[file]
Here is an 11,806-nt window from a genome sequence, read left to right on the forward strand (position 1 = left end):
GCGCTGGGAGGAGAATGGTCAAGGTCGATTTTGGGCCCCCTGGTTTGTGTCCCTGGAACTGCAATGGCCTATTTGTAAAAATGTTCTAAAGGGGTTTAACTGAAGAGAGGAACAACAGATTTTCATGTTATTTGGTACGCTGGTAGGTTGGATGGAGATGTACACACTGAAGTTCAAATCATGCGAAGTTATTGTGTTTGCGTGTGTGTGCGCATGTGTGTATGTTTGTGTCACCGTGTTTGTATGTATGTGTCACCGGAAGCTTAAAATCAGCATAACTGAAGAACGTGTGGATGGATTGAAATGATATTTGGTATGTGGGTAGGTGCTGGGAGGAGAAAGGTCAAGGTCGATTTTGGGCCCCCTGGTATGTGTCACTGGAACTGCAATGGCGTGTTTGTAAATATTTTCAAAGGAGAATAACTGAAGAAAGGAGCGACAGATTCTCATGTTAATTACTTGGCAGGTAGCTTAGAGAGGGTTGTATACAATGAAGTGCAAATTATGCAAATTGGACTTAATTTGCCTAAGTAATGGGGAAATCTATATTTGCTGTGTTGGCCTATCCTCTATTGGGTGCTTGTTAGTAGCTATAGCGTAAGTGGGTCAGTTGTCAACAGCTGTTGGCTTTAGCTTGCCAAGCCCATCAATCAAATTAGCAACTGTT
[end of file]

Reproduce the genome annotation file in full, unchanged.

Here is an 11,806-nt window from a genome sequence, read left to right on the forward strand (position 1 = left end):
GCGCTGGGAGGAGAATGGTCAAGGTCGATTTTGGGCCCCCTGGTTTGTGTCCCTGGAACTGCAATGGCCTATTTGTAAAAATGTTCTAAAGGGGTTTAACTGAAGAGAGGAACAACAGATTTTCATGTTATTTGGTACGCTGGTAGGTTGGATGGAGATGTACACACTGAAGTTCAAATCATGCGAAGTTATTGTGTTTGCGTGTGTGTGCGCATGTGTGTATGTTTGTGTCACCGTGTTTGTATGTATGTGTCACCGGAAGCTTAAAATCAGCATAACTGAAGAACGTGTGGATGGATTGAAATGATATTTGGTATGTGGGTAGGTGCTGGGAGGAGAAAGGTCAAGGTCGATTTTGGGCCCCCTGGTATGTGTCACTGGAACTGCAATGGCGTGTTTGTAAATATTTTCAAAGGAGAATAACTGAAGAAAGGAGCGACAGATTCTCATGTTAATTACTTGGCAGGTAGCTTAGAGAGGGTTGTATACAATGAAGTGCAAATTATGCAAATTGGACTTAATTTGCCTAAGTAATGGGGAAATCTATATTTGCTGTGTTGGCCTATCCTCTATTGGGTGCTTGTTAGTAGCTATAGCGTAAGTGGGTCAGTTGTCAACAGCTGTTGGCTTTAGCTTGCCAAGCCCATCAATCAAATTAGCAACTGTT